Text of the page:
A key step in the design process was analysing the different situations and reasons behind field workers needing to lift access covers.

“We realised that around 60 to 70 per cent of the time, a lot of the field workers are lifting access covers just to inspect the inside,” Mr Nielsen said.

So they’re not actually removing the access cover to gain access and get into the maintenance hole.”

Mr Nielsen said the team decoupled the two functions of lifting and removing the cover to come up with a solution that can significantly reduce loads on the user.

In the event that the user wants to simply inspect inside the cover, they crack the access cover using the Cracker Jack and use an IP camera like a GoPro connected to a selfie stick and iPad to look inside the maintenance hole.

This takes less than a minute and requires no load from the user. When the user needs to remove the access cover for entry, they crack the cover, drop it onto a bespoke roller and then simply roll it off, which also requires little effort and minimal time from the user.

Introducing the Cracker Jack (CJ)

Weighing only 10kg, the CJ is a novel, lightweight, portable system for lifting access covers. With a working load limit of 500kg, it significantly reduces loads on the user compared to manual lifting methods.

The CJ consists of a jack driven by a battery-operated power drill, a specialised roller and wifi camera system. The jack and wifi camera allow users to quickly crack and inspect inside access covers without any load from the cover being placed on them.

When the access cover needs to be removed, the jack and specialised roller can be used to crack and remove the lid with minimal effort.

The system has been tested and proven to work with all types of access over, terrain and gradients that field workers often encounter.

Mr Nielsen said the main benefits of the CJ are that it’s easy on the musculoskeletal system, it doesn’t require a lot of force and is quick to use.

“Workers can use it to crack an access cover, and take a look into the maintenance hole in about a minute, and if the lid needs to be cracked, it can crack and roll it off within two minutes,” Mr Nielsen said.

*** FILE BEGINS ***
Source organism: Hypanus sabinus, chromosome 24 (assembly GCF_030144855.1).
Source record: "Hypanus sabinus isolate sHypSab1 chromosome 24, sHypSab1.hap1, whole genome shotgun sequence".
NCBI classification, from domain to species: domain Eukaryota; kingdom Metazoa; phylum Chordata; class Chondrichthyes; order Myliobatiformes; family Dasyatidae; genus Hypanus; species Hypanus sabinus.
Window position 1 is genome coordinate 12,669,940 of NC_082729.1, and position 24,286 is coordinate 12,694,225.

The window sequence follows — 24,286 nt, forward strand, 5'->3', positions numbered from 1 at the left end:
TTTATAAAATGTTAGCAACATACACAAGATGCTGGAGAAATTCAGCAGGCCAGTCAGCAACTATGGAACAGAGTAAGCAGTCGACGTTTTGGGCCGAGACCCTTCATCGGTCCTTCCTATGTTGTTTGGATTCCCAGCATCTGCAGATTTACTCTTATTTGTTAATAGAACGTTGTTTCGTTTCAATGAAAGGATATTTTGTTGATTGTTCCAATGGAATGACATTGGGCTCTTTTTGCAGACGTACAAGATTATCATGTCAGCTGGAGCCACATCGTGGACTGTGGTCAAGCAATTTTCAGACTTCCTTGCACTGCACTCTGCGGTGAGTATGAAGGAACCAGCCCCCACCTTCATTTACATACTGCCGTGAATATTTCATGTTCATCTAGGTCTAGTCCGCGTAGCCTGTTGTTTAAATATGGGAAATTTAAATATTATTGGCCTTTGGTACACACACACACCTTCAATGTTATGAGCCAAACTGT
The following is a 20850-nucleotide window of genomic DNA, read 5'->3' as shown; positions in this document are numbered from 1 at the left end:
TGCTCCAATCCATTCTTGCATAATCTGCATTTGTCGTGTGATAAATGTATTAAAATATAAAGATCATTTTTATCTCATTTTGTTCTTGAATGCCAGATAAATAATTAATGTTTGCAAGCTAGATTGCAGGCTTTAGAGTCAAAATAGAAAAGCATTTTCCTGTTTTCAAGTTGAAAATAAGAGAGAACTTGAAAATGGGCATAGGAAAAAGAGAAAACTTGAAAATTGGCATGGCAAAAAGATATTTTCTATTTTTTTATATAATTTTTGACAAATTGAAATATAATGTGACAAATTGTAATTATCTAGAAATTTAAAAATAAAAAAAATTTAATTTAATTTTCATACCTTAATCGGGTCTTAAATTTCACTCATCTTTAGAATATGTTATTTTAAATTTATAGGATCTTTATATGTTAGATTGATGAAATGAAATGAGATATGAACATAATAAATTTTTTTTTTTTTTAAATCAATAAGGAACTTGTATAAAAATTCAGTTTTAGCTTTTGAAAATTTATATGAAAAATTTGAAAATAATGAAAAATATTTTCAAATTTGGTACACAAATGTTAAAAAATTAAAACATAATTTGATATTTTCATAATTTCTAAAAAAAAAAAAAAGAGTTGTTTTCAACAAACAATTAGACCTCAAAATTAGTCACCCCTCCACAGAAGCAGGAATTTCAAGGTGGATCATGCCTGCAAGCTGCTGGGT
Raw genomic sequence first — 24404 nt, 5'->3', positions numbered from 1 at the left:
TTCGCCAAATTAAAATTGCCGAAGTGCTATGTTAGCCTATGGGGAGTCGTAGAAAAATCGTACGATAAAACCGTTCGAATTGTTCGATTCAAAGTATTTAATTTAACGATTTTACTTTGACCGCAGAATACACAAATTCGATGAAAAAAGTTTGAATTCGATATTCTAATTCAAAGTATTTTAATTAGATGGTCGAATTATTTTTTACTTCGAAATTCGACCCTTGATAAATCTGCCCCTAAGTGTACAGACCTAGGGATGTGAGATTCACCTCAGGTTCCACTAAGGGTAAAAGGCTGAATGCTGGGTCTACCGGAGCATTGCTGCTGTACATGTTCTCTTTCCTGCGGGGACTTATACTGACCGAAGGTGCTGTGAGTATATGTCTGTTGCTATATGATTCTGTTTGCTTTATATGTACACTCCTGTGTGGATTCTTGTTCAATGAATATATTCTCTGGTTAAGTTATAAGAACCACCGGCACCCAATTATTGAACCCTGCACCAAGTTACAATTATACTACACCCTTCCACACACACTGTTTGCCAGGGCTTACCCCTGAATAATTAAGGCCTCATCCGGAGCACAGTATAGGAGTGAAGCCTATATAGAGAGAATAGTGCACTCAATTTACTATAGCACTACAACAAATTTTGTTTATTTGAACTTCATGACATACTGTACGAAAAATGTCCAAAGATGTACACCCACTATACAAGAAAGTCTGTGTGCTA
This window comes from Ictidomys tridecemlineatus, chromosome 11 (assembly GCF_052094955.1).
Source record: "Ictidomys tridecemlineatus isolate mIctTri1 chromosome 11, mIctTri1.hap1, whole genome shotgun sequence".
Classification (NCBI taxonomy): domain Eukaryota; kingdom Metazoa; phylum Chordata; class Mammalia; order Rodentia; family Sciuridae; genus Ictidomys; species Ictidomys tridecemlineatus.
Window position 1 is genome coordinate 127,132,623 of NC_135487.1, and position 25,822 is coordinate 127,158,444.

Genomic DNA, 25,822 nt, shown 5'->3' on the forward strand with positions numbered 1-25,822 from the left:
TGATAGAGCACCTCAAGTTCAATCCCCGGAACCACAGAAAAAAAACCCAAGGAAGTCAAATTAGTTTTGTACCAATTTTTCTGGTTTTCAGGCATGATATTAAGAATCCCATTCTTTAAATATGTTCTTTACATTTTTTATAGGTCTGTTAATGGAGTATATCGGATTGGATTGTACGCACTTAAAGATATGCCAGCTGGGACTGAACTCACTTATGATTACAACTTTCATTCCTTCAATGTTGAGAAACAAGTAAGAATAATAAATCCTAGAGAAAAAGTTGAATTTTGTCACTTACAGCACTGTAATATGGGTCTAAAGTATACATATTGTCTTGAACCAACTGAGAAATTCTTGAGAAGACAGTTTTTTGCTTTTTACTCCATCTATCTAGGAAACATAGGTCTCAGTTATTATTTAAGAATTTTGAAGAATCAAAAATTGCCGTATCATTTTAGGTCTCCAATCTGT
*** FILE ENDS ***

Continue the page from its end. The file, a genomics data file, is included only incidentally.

“In that instance, you can see the major benefit between something that weighs 23kg, takes five minutes to use and takes a significant amount of effort and work on the operator’s behalf to actually employ versus the CJ, which you can set up in a minute and crack the manhole with no effort.

“In one test, the CJ was used on a steep, slippery driveway to crack and remove an 80kg circular cover in approximately one minute, which placed a peak momentary 15kg load on the user.

If this had been done manually, it would have taken less time, however there would have been significantly more load placed on the user (peak momentary load of 80kg).”

The future of the CJ

Mr Nielsen said Icon Water is continuing to trial the CJ in its operations and plans to release the design via its website, allowing other water utilities across Australia to use its innovative solution, and help improve the design and methodology for safely lifting access covers.

“We’re at the point now where we’re releasing a final prototype to the field workers to use. So we’re getting multiple Cracker Jacks made, and our field workers will continue to use it and give us feedback,” Mr Nielsen said.

“We’re also going to release the design documentation to the market and other utilities without any licensing associated with it, so other utilities can pick it up, with the aim of benefiting the backs of many.”

Charlotte Pordage is Editor of Utility magazine, a position she has held since November 2018. She joined the team as an Associate Editor in October 2017, after sharpening her writing and editing skills across a range of print and digital publications. Charlotte graduated from Royal Holloway, University of London, in 2011 with joint honours in English and Latin. When she's not putting together Australia's only dedicated utility magazine, she can usually be found riding her horse or curled up with a good book.